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The same features that made it suited for a head football coach would work for the Staabs' foundation, Tyler's Hope for a Dystonia Cure. Donors at fundraisers could enjoy the bocce ball court and outdoor kitchen that formerly entertained players or boosters.
"This solves everything," Rick said.
Rick had only spoken to McElwain a few times since that charity dinner, and he hadn't heard from him since he sent a keep-your-head-up email the morning after the Georgia loss, just a few hours before McElwain lost his job. But Rick figured the coach wanted to move on quickly.
He didn't know what the home was worth, or if he could afford it. The McElwains hadn't even officially listed it. He called their real estate agent, anyway.
"I said, 'Listen, I don't know what it's worth or whatever,'" said Rick, the CEO of a medical equipment company. "'But this is what I can do.'"
The McElwains said no — until they learned who made the offer. The Staabs heard back from McElwain's wife, Karen.
Let's see what we can work out.
• • •
It's been two and a half months since the Staabs closed on the $1.4 million sale, and they're not quite settled in.
They're shopping for a round kitchen table to put in the breakfast nook. They're still figuring out all the switches, like which ones light up trees in blue or orange. They want to turn some of their 14 acres into a lacrosse field. Their youngest child, 13-year-old Luke (who shows no signs of dystonia) loves the sport, and it could be a permanent site for the fundraising tournament for Tyler's Hope, which has contributed millions to dystonia research since 2006.
The adjustment would have been even tougher without more help from the McElwains.
When they toured the place before the deal was finalized, Tyler and Samantha mentioned a few things they liked. Some were practical, like pool furniture. Some weren't. The pool and poker tables in Tyler's apartment. The UF buggy in the garage. The toilet paper dispenser shaped like a gator.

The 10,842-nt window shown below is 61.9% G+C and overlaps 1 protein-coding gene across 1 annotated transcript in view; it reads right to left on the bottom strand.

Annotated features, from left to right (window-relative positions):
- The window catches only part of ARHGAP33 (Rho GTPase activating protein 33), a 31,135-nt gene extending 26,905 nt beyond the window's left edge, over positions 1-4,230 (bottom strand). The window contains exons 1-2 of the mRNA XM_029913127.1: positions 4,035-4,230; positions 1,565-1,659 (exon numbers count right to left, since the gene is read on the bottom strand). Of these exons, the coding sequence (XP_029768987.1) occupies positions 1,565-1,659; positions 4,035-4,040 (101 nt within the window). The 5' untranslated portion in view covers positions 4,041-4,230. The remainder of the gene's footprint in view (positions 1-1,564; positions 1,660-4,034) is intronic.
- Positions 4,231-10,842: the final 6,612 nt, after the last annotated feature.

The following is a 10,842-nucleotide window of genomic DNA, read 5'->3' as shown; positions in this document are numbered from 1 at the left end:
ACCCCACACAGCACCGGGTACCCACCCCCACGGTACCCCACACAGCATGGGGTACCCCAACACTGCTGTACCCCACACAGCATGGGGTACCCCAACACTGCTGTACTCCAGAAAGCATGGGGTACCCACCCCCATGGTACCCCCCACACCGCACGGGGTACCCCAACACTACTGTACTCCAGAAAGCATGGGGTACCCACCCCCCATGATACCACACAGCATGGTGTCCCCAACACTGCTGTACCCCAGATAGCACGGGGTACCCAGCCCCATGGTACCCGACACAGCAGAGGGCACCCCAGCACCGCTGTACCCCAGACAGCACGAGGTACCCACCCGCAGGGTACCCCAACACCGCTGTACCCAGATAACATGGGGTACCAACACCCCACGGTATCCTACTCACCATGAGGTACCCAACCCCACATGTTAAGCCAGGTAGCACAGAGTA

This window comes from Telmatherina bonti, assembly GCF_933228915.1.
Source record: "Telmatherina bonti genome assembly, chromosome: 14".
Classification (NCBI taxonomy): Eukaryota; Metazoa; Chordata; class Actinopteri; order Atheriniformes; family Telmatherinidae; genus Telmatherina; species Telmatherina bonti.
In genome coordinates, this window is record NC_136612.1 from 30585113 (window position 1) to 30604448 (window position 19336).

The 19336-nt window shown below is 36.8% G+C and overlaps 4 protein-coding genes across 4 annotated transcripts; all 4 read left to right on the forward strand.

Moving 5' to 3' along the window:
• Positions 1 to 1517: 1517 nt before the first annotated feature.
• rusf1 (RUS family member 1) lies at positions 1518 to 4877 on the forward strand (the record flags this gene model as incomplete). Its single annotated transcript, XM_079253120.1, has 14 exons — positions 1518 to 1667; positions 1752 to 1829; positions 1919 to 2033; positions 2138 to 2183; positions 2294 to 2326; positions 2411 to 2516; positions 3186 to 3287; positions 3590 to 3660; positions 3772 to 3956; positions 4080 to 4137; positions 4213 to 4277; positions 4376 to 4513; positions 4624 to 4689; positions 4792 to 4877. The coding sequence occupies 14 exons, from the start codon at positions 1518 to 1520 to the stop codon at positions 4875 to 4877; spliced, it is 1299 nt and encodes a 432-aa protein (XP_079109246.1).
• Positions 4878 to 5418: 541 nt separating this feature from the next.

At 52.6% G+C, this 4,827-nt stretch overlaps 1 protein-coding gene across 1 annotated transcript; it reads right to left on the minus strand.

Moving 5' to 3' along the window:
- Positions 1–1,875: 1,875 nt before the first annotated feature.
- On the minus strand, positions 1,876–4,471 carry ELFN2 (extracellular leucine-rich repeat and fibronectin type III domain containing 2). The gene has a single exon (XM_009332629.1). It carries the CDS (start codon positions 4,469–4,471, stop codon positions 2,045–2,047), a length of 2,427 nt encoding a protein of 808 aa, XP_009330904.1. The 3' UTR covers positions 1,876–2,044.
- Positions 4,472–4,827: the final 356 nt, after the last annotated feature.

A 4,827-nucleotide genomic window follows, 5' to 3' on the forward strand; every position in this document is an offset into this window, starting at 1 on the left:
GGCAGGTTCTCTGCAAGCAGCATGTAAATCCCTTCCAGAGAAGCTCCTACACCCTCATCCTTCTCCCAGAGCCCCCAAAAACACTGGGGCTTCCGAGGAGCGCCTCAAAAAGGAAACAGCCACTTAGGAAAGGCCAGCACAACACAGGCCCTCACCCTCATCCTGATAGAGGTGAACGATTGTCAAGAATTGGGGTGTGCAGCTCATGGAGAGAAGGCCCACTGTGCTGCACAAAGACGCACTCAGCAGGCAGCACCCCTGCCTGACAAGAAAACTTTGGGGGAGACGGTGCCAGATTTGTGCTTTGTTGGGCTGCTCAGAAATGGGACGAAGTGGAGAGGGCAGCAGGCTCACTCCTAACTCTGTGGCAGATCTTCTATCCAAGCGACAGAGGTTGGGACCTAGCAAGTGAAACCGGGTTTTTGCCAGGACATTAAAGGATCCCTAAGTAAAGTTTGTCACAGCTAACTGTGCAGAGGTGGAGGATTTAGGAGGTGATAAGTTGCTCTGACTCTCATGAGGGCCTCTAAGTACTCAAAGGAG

The McElwains left them all behind for the Staabs to enjoy.
Jim — now the receivers coach at Michigan — and Karen politely declined to talk for this story, so Rick can only guess why they helped his family so much.
"I can't get in their heads, but I can think of a million reasons why to do it," Rick said. "And all positive."
That's why the jokes about the McElwains' $400,000 loss bothered Rick so much. McElwain took a six-figure financial hit, then kept giving to Rick's two disabled kids — and was ridiculed for it.
Critiquing a coach's on-field performance is one thing. Rick armchair quarterbacks the way you'd expect from someone with a dog named Tebow and a walk-in closet full of orange and blue.
"It frustrates me when I go and the offense isn't performing, or we run the same play (repeatedly)…" Rick said. "I just don't think we should judge people based on coaching."
Because sometimes the losses they take aren't really losses after all.
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Tyler's Hope for a Dystonia Cure
After Tyler Staab was diagnosed with dystonia in 2006, his family started a foundation to raise awareness of the movement disorder. Since then, the charity has given millions of dollars to researchers looking for a cure.
More information: www.tylershope.org